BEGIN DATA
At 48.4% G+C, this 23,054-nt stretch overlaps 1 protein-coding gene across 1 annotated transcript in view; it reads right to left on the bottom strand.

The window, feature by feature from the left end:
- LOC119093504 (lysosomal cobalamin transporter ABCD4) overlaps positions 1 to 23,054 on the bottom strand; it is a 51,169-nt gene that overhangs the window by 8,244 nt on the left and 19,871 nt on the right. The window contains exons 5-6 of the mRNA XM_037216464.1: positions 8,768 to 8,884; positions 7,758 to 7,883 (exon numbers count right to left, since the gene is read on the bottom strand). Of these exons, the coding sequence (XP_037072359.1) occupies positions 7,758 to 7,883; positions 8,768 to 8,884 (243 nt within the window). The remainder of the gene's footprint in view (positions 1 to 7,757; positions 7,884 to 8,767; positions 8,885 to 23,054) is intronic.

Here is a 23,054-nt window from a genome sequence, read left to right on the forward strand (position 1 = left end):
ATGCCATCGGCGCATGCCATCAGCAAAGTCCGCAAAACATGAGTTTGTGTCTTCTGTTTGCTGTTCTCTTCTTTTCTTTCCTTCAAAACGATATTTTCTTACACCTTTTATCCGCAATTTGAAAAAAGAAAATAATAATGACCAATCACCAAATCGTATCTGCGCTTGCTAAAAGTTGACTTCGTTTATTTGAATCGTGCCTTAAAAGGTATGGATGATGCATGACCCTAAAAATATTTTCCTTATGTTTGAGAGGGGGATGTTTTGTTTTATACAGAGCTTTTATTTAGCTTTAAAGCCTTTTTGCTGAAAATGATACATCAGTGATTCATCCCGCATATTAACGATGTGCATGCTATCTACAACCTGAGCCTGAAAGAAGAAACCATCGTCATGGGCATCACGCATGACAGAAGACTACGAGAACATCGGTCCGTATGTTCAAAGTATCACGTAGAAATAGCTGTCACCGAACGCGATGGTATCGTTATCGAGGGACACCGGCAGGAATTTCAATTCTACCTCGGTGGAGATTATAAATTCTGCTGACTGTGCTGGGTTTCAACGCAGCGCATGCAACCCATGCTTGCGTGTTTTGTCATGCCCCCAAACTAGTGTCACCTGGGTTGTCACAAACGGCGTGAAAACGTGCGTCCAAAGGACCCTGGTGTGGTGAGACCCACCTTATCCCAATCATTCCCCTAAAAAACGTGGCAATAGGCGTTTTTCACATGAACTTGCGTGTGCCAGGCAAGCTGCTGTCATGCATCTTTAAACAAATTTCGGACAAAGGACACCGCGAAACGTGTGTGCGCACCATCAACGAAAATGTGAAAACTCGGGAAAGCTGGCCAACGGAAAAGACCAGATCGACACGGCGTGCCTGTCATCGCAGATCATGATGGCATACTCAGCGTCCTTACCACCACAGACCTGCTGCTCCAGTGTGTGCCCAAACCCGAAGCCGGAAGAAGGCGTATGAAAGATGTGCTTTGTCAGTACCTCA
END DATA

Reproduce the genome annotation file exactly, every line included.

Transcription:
At 48.4% G+C, this 23,054-nt stretch overlaps 1 protein-coding gene across 1 annotated transcript in view; it reads right to left on the bottom strand.

The window, feature by feature from the left end:
- LOC119093504 (lysosomal cobalamin transporter ABCD4) overlaps positions 1 to 23,054 on the bottom strand; it is a 51,169-nt gene that overhangs the window by 8,244 nt on the left and 19,871 nt on the right. The window contains exons 5-6 of the mRNA XM_037216464.1: positions 8,768 to 8,884; positions 7,758 to 7,883 (exon numbers count right to left, since the gene is read on the bottom strand). Of these exons, the coding sequence (XP_037072359.1) occupies positions 7,758 to 7,883; positions 8,768 to 8,884 (243 nt within the window). The remainder of the gene's footprint in view (positions 1 to 7,757; positions 7,884 to 8,767; positions 8,885 to 23,054) is intronic.

Here is a 23,054-nt window from a genome sequence, read left to right on the forward strand (position 1 = left end):
ATGCCATCGGCGCATGCCATCAGCAAAGTCCGCAAAACATGAGTTTGTGTCTTCTGTTTGCTGTTCTCTTCTTTTCTTTCCTTCAAAACGATATTTTCTTACACCTTTTATCCGCAATTTGAAAAAAGAAAATAATAATGACCAATCACCAAATCGTATCTGCGCTTGCTAAAAGTTGACTTCGTTTATTTGAATCGTGCCTTAAAAGGTATGGATGATGCATGACCCTAAAAATATTTTCCTTATGTTTGAGAGGGGGATGTTTTGTTTTATACAGAGCTTTTATTTAGCTTTAAAGCCTTTTTGCTGAAAATGATACATCAGTGATTCATCCCGCATATTAACGATGTGCATGCTATCTACAACCTGAGCCTGAAAGAAGAAACCATCGTCATGGGCATCACGCATGACAGAAGACTACGAGAACATCGGTCCGTATGTTCAAAGTATCACGTAGAAATAGCTGTCACCGAACGCGATGGTATCGTTATCGAGGGACACCGGCAGGAATTTCAATTCTACCTCGGTGGAGATTATAAATTCTGCTGACTGTGCTGGGTTTCAACGCAGCGCATGCAACCCATGCTTGCGTGTTTTGTCATGCCCCCAAACTAGTGTCACCTGGGTTGTCACAAACGGCGTGAAAACGTGCGTCCAAAGGACCCTGGTGTGGTGAGACCCACCTTATCCCAATCATTCCCCTAAAAAACGTGGCAATAGGCGTTTTTCACATGAACTTGCGTGTGCCAGGCAAGCTGCTGTCATGCATCTTTAAACAAATTTCGGACAAAGGACACCGCGAAACGTGTGTGCGCACCATCAACGAAAATGTGAAAACTCGGGAAAGCTGGCCAACGGAAAAGACCAGATCGACACGGCGTGCCTGTCATCGCAGATCATGATGGCATACTCAGCGTCCTTACCACCACAGACCTGCTGCTCCAGTGTGTGCCCAAACCCGAAGCCGGAAGAAGGCGTATGAAAGATGTGCTTTGTCAGTACCTCA